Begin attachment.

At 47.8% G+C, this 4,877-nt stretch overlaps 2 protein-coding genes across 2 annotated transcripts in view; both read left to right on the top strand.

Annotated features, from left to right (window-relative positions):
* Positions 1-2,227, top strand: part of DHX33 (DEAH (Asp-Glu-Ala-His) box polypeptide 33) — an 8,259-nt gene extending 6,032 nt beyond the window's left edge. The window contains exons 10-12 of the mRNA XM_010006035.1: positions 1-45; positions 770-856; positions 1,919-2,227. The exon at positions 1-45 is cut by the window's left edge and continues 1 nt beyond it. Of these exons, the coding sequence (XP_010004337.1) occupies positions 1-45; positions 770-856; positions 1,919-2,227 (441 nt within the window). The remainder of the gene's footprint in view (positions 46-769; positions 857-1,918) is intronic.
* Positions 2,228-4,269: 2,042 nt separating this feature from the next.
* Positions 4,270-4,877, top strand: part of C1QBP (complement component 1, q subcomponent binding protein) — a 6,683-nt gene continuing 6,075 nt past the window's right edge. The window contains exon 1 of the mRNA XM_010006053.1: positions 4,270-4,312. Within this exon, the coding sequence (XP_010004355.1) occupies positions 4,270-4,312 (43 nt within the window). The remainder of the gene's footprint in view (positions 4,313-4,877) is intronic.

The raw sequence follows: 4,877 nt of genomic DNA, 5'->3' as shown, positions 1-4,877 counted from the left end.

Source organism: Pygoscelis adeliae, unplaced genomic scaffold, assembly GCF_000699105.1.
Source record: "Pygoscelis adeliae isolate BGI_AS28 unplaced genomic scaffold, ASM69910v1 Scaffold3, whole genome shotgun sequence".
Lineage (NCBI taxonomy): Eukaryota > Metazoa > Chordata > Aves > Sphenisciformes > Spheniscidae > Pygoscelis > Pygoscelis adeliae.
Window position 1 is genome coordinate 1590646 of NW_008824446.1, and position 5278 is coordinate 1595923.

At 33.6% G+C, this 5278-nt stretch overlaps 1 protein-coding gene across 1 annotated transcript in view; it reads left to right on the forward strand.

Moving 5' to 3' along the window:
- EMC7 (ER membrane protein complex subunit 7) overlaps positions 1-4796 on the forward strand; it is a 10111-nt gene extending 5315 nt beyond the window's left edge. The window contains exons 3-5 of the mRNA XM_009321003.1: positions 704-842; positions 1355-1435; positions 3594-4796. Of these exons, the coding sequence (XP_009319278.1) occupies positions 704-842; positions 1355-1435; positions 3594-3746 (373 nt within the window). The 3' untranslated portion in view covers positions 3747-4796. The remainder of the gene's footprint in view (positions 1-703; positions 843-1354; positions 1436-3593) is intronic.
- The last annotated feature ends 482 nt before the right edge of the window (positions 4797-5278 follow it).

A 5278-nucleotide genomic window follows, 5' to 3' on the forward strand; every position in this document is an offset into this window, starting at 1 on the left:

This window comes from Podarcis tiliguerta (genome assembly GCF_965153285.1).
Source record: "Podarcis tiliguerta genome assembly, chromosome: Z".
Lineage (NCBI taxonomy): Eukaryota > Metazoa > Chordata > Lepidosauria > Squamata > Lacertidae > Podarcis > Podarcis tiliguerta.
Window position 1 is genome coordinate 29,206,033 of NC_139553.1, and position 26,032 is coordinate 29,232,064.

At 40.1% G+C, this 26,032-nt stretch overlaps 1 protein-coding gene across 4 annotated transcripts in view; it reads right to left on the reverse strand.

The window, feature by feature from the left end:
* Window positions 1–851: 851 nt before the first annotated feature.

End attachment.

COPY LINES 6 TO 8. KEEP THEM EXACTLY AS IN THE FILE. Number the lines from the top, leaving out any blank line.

The raw sequence follows: 4,877 nt of genomic DNA, 5'->3' as shown, positions 1-4,877 counted from the left end.

Source organism: Pygoscelis adeliae, unplaced genomic scaffold, assembly GCF_000699105.1.
Source record: "Pygoscelis adeliae isolate BGI_AS28 unplaced genomic scaffold, ASM69910v1 Scaffold3, whole genome shotgun sequence".